Sabra Zoo

Mischa Hiller, Telegram (Consortium, dist.), $15.95 trade paper (231p) ISBN 978-1846590771
In 1982, seven years after the start of the Lebanese Civil War, Beirut was invaded by Israeli forces intent on expelling the PLO. In September, Sabra (one of two refugee camps) was the site of a massacre when Israelis allowed Phalangists to enter the camp. Hiller's impressive debut is a fictionalized account of the moments leading up to and including this event, as well as its aftermath. Briskly narrated by 18-year-old Ivan, a translator whose work with international medical volunteers is complicated by his courier duties with the PLO, the novel assiduously follows friends and lovers as they attempt to establish routines during tense days. With sobering realism, Hiller reveals how war can become an abstraction for those accustomed to bombings and threats, even as it remains a destabilizing presence. Such hair-trigger tension between maintaining business as usual and watching over his shoulder gradually wears on Ivan, who must decide between staying or leaving. Despite a few graphic descriptions of mutilation, Hiller eschews a sense of voyeurism, and concludes the novel in the realm of the humane. Sabra Zoo is a welcome addition to the literature of witness, capturing youth at an unthinkable crossroads. (Nov.)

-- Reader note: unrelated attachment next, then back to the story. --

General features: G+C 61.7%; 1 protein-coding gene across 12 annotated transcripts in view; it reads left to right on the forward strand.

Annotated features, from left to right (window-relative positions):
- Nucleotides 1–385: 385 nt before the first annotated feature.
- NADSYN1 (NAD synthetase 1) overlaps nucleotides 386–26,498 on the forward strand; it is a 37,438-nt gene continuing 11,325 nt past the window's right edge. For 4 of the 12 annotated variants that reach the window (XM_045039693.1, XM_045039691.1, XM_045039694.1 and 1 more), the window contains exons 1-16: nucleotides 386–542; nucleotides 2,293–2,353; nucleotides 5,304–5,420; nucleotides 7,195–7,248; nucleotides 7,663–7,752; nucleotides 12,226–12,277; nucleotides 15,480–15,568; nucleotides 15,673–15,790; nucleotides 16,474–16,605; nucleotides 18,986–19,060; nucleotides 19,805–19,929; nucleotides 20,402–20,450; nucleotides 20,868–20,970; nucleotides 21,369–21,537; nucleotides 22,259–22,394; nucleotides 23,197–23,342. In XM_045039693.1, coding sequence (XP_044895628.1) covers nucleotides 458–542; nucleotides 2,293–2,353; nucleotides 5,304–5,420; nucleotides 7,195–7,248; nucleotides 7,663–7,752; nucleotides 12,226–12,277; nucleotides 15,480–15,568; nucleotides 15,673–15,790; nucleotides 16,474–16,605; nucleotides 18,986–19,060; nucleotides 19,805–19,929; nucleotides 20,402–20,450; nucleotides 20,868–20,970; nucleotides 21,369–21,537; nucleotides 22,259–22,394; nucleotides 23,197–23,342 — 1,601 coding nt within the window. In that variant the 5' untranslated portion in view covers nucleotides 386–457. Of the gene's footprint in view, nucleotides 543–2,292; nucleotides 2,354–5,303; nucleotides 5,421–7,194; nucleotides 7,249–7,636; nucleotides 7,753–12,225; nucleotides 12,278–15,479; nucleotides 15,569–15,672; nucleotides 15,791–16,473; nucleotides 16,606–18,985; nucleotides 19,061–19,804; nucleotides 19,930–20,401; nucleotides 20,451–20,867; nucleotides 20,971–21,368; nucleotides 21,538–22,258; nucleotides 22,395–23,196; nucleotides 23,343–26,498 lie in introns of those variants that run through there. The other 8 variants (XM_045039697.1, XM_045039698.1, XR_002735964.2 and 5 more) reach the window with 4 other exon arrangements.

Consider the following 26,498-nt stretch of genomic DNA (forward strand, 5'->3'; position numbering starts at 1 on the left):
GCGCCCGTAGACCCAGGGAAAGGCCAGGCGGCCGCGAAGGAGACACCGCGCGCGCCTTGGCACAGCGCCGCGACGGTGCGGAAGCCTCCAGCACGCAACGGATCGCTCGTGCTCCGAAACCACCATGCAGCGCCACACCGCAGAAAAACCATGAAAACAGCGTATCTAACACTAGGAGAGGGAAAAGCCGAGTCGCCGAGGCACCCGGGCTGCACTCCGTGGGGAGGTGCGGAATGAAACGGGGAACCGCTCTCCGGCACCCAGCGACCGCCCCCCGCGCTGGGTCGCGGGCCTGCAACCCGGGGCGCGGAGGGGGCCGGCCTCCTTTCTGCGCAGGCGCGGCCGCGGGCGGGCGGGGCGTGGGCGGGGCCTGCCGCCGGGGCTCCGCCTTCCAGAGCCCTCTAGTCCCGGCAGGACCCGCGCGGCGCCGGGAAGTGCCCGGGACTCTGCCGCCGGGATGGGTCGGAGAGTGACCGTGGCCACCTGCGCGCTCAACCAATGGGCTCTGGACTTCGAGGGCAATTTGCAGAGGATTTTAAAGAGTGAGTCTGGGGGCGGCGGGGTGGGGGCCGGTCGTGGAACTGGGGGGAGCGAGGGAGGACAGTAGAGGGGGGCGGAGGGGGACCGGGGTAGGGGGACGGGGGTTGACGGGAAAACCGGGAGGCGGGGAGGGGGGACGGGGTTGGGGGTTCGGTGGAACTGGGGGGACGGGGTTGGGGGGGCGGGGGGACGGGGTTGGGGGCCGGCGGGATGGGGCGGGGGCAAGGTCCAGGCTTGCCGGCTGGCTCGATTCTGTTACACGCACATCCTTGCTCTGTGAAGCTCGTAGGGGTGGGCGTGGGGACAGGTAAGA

Reviewed on: 11/29/2010
Release date: 08/01/2010
Paperback - 230 pages - 978-1-84659-093-1
Open Ebook - 108 pages - 978-1-84659-102-0
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